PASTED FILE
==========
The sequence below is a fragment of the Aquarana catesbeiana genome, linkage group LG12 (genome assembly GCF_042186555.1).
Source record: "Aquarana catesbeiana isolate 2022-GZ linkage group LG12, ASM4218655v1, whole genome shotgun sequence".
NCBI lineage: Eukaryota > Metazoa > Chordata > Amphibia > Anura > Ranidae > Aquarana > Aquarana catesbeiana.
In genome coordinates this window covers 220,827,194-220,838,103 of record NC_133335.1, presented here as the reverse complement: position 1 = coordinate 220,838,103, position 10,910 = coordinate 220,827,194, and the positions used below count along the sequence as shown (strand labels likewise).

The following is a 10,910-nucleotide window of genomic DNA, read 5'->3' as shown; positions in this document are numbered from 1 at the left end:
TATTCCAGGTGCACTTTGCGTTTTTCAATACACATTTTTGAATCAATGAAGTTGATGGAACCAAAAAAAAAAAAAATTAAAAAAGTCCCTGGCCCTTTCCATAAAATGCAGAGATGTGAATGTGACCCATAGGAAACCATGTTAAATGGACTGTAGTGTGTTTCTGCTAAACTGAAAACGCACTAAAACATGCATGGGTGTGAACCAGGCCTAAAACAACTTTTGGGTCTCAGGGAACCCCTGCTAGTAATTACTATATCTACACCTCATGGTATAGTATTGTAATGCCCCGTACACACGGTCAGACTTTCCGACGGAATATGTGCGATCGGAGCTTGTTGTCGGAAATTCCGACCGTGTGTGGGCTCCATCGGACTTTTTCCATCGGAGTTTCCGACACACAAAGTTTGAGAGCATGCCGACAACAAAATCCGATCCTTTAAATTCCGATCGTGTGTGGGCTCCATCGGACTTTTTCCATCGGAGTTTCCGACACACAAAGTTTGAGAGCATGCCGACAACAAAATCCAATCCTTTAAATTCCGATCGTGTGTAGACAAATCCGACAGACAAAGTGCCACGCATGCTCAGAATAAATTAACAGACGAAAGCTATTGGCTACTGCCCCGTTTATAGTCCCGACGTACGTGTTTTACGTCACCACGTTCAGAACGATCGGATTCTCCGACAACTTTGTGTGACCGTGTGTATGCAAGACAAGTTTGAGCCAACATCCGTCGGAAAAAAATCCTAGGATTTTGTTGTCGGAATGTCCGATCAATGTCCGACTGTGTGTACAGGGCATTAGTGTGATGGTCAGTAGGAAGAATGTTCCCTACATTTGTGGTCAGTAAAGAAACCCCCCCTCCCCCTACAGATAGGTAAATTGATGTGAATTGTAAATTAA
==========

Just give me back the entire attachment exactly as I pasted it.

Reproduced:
The sequence below is a fragment of the Aquarana catesbeiana genome, linkage group LG12 (genome assembly GCF_042186555.1).
Source record: "Aquarana catesbeiana isolate 2022-GZ linkage group LG12, ASM4218655v1, whole genome shotgun sequence".
NCBI lineage: Eukaryota > Metazoa > Chordata > Amphibia > Anura > Ranidae > Aquarana > Aquarana catesbeiana.
In genome coordinates this window covers 220,827,194-220,838,103 of record NC_133335.1, presented here as the reverse complement: position 1 = coordinate 220,838,103, position 10,910 = coordinate 220,827,194, and the positions used below count along the sequence as shown (strand labels likewise).

The following is a 10,910-nucleotide window of genomic DNA, read 5'->3' as shown; positions in this document are numbered from 1 at the left end:
TATTCCAGGTGCACTTTGCGTTTTTCAATACACATTTTTGAATCAATGAAGTTGATGGAACCAAAAAAAAAAAAAATTAAAAAAGTCCCTGGCCCTTTCCATAAAATGCAGAGATGTGAATGTGACCCATAGGAAACCATGTTAAATGGACTGTAGTGTGTTTCTGCTAAACTGAAAACGCACTAAAACATGCATGGGTGTGAACCAGGCCTAAAACAACTTTTGGGTCTCAGGGAACCCCTGCTAGTAATTACTATATCTACACCTCATGGTATAGTATTGTAATGCCCCGTACACACGGTCAGACTTTCCGACGGAATATGTGCGATCGGAGCTTGTTGTCGGAAATTCCGACCGTGTGTGGGCTCCATCGGACTTTTTCCATCGGAGTTTCCGACACACAAAGTTTGAGAGCATGCCGACAACAAAATCCGATCCTTTAAATTCCGATCGTGTGTGGGCTCCATCGGACTTTTTCCATCGGAGTTTCCGACACACAAAGTTTGAGAGCATGCCGACAACAAAATCCAATCCTTTAAATTCCGATCGTGTGTAGACAAATCCGACAGACAAAGTGCCACGCATGCTCAGAATAAATTAACAGACGAAAGCTATTGGCTACTGCCCCGTTTATAGTCCCGACGTACGTGTTTTACGTCACCACGTTCAGAACGATCGGATTCTCCGACAACTTTGTGTGACCGTGTGTATGCAAGACAAGTTTGAGCCAACATCCGTCGGAAAAAAATCCTAGGATTTTGTTGTCGGAATGTCCGATCAATGTCCGACTGTGTGTACAGGGCATTAGTGTGATGGTCAGTAGGAAGAATGTTCCCTACATTTGTGGTCAGTAAAGAAACCCCCCCTCCCCCTACAGATAGGTAAATTGATGTGAATTGTAAATTAA